Amazon is making big advancements in its search advertising interface and products. With more inventory, evolving formats and technology updates, advertising on Amazon is quickly becoming more powerful — and more complex.
To help advertisers navigate this rapidly changing platform, Todd Bowman, senior director of Amazon and eRetail at performance agency Merkle, and Bryant Garvin, senior director of e-commerce and brand advertising at Pattern (formerly iServe), will share their Amazon expertise in a session at SMX West in San Jose later this month. They’ll discuss tactics and best practices for leveraging Sponsored Products, Sponsored Brands and Product Display Ads as well as Amazon’s other advertising offerings.
In advance of his presentation, I asked Bowman about what Amazon’s advertising updates mean for small and large advertisers and, importantly, the key differences between Amazon and traditional search engines like Google and Bing that search marketers need to understand.
Amazon is a different animal than Google and Bing. What are some key differences marketers should understand about advertising on Amazon versus advertising on Google and Bing?
There are a few differences that marketers should understand as they expand to Amazon. Two of the differences are the intent of the customer and managing the Flywheel effect.
Close to 50 percent of product-related searches start on Amazon because, for the most part, those customers know what they want, are looking for a good deal and go to Amazon to do specific product research. Sellers need to be aware of this and pay close attention to the product assortment they sell on Amazon and how they can differentiate their products through content optimizations.
The Flywheel effect is unique to Amazon because the owned media (i.e. product content), paid media and earned media (i.e. reviews, detail page views, orders) all work together to support the success of the products and brand. For example, the traffic paid ads can drive to a product page will help that product show up higher in organic results and can help make that product “Amazon’s Choice.”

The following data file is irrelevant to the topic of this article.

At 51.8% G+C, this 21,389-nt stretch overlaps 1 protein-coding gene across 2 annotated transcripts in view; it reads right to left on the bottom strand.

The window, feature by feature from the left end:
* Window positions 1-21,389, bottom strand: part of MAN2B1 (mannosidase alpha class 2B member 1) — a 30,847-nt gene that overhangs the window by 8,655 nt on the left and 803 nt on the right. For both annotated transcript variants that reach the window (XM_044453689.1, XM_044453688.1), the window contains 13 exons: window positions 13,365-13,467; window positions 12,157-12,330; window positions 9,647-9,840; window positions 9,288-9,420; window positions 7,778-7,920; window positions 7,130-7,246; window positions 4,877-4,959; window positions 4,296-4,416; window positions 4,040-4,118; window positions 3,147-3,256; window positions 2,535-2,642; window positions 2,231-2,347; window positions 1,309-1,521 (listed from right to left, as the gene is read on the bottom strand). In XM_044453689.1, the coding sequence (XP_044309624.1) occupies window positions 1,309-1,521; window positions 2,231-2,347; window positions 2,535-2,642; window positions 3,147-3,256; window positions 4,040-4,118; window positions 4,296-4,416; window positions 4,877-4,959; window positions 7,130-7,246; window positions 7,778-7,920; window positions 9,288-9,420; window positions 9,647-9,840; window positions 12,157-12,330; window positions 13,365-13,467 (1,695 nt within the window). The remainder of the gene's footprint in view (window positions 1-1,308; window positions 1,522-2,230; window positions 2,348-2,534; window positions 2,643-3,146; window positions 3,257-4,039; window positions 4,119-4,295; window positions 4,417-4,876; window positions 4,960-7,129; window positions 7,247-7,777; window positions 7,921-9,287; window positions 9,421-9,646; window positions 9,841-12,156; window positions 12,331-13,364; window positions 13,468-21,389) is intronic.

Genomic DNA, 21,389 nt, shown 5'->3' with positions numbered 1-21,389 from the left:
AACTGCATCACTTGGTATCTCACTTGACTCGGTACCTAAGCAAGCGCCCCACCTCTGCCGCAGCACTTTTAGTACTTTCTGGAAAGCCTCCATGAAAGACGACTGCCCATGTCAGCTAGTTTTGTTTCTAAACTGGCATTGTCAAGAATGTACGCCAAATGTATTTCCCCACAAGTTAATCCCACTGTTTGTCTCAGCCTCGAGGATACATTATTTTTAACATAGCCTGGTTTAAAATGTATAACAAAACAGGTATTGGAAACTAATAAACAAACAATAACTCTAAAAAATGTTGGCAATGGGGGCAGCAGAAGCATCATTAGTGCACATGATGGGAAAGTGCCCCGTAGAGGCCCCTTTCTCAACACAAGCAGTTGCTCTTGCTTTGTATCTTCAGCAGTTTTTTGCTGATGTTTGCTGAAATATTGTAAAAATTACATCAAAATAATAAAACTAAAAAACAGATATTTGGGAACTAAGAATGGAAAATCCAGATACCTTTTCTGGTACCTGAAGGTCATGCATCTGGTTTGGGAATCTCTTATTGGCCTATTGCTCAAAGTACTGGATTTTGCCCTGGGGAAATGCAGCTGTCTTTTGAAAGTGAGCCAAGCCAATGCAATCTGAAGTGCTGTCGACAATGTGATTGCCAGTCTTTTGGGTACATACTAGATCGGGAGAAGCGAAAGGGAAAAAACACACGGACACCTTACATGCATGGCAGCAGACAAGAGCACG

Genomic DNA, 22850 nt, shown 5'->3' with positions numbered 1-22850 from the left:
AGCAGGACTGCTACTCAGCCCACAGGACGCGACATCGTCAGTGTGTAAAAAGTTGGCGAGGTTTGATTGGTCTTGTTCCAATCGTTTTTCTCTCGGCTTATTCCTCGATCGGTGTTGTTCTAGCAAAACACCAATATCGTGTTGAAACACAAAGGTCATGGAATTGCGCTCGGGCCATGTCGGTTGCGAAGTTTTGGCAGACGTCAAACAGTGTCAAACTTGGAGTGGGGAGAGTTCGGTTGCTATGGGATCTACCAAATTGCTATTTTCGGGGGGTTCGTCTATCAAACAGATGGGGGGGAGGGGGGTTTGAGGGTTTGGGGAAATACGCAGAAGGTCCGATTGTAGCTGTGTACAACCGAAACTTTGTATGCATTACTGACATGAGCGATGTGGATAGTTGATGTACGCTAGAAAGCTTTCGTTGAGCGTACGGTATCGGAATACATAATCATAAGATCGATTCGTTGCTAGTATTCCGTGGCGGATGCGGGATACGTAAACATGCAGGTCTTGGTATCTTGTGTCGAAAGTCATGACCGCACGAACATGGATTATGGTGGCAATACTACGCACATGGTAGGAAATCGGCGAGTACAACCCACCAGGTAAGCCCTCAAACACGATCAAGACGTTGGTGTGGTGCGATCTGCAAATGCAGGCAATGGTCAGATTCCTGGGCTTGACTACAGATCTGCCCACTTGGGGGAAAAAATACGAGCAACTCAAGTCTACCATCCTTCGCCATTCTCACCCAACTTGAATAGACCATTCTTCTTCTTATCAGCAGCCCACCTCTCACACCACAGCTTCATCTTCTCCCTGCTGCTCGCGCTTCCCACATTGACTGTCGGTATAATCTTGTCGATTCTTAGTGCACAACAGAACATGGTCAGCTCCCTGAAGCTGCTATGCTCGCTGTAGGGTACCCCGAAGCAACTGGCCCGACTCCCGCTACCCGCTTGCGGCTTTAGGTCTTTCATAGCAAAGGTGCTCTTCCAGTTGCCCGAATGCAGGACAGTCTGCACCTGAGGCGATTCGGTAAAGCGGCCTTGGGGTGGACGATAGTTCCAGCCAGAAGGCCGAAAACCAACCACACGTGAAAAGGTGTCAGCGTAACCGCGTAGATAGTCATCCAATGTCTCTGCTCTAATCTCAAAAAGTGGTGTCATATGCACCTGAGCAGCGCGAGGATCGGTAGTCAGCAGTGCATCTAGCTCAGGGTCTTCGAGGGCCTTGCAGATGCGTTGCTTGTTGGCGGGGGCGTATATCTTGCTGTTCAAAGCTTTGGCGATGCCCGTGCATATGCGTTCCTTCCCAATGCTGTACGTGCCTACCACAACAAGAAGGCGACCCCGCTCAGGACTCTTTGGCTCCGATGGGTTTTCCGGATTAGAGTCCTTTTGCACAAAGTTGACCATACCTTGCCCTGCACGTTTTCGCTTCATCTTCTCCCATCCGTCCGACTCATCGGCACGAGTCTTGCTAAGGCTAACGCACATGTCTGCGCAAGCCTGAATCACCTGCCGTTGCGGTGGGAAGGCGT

What impact do you think Amazon’s product updates for search advertising will have on the ecosystem generally, and on smaller sellers specifically?
I am excited about the advancements that Amazon has made. Amazon made some tremendous strides over the past year and a half to make it easier for advertisers to manage their programs. The capabilities that they have released provide the flexibility for advertisers to build custom solutions through the API for more robust campaign management and granular reporting capabilities. For smaller advertisers who cannot build out API capabilities, they can use tools such as the Bulk Editor, dynamic bidding or just build a simple program with Automatic Sponsored Products Campaigns.
As Amazon Advertising becomes more competitive, it will be crucial for advertisers to build or use existing tools to stay competitive. For now, the platform is still new enough that the tools are not as necessary to scale.
What do you hope people will take away from your presentation?
I hope that excitement is a take away from my presentation. These are exciting times on Amazon as it is a fast-growing space and is evolving quickly. Also, my hope is attendees take away an understanding that Amazon is no longer a “set it and forget it” channel and that there are tools to effectively manage a program.
About The Author
Ginny Marvin is Third Door Media’s Editor-in-Chief, managing day-to-day editorial operations across all of our publications. Ginny writes about paid online marketing topics including paid search, paid social, display and retargeting for Search Engine Land, Marketing Land and MarTech Today. With more than 15 years of marketing experience, she has held both in-house and agency management positions. She can be found on Twitter as @ginnymarvin.
Source: “Amazon Products” – Google News